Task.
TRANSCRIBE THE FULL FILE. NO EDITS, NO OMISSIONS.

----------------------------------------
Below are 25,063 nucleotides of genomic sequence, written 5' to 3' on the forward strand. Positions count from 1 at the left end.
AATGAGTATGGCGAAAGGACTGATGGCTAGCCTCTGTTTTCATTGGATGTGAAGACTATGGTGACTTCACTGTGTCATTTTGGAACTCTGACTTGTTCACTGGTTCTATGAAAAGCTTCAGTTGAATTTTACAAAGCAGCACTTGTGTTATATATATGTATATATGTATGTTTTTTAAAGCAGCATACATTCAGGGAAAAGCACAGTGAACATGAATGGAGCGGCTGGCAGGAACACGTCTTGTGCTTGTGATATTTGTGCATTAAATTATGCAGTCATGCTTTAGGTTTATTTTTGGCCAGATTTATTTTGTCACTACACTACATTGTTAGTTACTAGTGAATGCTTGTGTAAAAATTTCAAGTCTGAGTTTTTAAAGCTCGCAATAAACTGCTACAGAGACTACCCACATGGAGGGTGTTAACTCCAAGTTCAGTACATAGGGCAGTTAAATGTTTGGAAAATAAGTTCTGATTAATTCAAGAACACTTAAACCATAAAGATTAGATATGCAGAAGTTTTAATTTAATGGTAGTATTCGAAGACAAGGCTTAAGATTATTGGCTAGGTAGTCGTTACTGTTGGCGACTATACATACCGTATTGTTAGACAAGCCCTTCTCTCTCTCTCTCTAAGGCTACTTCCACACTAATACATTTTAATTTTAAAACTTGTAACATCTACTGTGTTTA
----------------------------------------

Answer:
Below are 25,063 nucleotides of genomic sequence, written 5' to 3' on the forward strand. Positions count from 1 at the left end.
AATGAGTATGGCGAAAGGACTGATGGCTAGCCTCTGTTTTCATTGGATGTGAAGACTATGGTGACTTCACTGTGTCATTTTGGAACTCTGACTTGTTCACTGGTTCTATGAAAAGCTTCAGTTGAATTTTACAAAGCAGCACTTGTGTTATATATATGTATATATGTATGTTTTTTAAAGCAGCATACATTCAGGGAAAAGCACAGTGAACATGAATGGAGCGGCTGGCAGGAACACGTCTTGTGCTTGTGATATTTGTGCATTAAATTATGCAGTCATGCTTTAGGTTTATTTTTGGCCAGATTTATTTTGTCACTACACTACATTGTTAGTTACTAGTGAATGCTTGTGTAAAAATTTCAAGTCTGAGTTTTTAAAGCTCGCAATAAACTGCTACAGAGACTACCCACATGGAGGGTGTTAACTCCAAGTTCAGTACATAGGGCAGTTAAATGTTTGGAAAATAAGTTCTGATTAATTCAAGAACACTTAAACCATAAAGATTAGATATGCAGAAGTTTTAATTTAATGGTAGTATTCGAAGACAAGGCTTAAGATTATTGGCTAGGTAGTCGTTACTGTTGGCGACTATACATACCGTATTGTTAGACAAGCCCTTCTCTCTCTCTCTCTAAGGCTACTTCCACACTAATACATTTTAATTTTAAAACTTGTAACATCTACTGTGTTTA